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Has Mali learned lessons from last Labor government?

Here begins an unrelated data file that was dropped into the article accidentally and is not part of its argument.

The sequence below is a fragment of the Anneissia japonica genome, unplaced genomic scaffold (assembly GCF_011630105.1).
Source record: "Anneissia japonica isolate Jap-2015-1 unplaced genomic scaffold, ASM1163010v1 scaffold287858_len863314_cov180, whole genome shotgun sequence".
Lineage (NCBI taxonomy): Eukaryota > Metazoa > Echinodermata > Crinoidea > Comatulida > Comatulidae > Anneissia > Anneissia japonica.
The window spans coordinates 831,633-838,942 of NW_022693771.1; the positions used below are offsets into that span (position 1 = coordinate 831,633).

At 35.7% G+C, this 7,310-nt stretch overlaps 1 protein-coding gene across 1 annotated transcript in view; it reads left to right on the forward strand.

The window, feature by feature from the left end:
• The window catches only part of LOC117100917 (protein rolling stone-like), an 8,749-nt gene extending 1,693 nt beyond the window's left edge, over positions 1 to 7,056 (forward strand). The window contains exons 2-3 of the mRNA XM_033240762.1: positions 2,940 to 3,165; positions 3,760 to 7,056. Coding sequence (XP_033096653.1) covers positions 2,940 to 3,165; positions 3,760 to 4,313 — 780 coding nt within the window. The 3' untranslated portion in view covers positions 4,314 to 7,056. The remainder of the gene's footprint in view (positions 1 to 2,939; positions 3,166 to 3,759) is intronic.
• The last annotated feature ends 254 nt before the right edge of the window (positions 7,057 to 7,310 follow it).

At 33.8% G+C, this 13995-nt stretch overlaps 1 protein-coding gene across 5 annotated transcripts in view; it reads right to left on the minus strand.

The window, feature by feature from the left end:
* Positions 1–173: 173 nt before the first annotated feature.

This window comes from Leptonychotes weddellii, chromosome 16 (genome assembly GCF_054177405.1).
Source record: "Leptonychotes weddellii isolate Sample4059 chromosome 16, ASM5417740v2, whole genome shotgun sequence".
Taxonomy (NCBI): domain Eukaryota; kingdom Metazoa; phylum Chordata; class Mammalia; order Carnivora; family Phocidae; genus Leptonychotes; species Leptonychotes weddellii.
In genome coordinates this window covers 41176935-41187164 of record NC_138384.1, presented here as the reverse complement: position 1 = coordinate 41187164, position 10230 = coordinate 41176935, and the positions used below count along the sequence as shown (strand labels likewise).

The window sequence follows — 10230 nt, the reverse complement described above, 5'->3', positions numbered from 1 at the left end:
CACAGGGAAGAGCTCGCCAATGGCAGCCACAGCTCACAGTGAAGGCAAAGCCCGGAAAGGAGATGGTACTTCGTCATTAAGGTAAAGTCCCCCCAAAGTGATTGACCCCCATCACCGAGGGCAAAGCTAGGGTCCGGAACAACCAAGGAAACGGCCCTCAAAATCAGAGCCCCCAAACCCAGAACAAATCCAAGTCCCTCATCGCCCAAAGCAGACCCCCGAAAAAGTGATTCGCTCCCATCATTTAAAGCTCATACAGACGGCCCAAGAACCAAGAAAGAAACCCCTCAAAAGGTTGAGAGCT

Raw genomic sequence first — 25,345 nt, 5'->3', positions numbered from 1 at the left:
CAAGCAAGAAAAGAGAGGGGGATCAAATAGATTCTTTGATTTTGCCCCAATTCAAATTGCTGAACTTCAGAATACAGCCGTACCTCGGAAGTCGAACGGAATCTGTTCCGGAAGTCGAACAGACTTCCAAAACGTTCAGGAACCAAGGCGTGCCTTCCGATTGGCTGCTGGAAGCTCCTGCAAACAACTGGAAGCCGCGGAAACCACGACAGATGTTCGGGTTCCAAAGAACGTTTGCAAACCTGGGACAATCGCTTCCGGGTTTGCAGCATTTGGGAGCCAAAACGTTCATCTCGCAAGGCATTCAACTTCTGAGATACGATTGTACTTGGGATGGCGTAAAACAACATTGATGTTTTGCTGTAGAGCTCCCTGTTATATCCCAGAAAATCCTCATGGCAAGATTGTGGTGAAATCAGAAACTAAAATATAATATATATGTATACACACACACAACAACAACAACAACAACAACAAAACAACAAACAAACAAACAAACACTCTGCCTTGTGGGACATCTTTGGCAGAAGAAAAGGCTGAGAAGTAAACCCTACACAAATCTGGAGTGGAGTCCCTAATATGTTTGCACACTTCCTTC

The speed and scale of Labor’s election win on Saturday was astonishing. It highlighted the volatility of the electorate. If the public believes a government has taken them for granted or it has become out of touch, punishment will be quickly dispensed. It’s a warning the new Labor government is going to have to remember.Labor has made big promises, particularly in health, and judgment will be harsh if they are not kept.All Labor has demonstrated, so far, is that they are excellent in campaign mode.They ran a well-executed, ruthless, brutal campaign based on simple messages that resonated with voters and outpointed the Liberals on every score.The Liberal campaign, in turn, was reactive, negative and ultimately directionless. It ceded the battleground on health to Labor. It seemed to believe Labor’s weakness was in spending too much money, without appreciating that voters might be quite happy to have buckets of money tipped into health. At different times, Steven Marshall leant on his government’s economic record, quoting encouraging numbers on growth and job creation. But that’s all he did. Lean on the past. There was little attempt to excite voters with a bold vision for the future and how SA could continue to grow and generate jobs.So, yes, Labor has proved it can campaign better than the Libs. The next question is a bigger one – can it govern as effectively as it campaigns?Which leads to another question – has it learned its lessons from the last time it held office? Labor lasted four terms the last time. You can argue the merits or otherwise of the first three terms, but it’s inarguable that its last four-year stretch, leading up to losing the 2018 election, was its worst.This was the era of Transforming Health, Oakden, child protection horrors, rising electricity and water prices, scandals in TAFE to name but a few. Even through its dying days, the last Labor government hung onto an air of arrogance that it always knew what was best. Hopefully, four years in the political wilderness has brought back a little humility.

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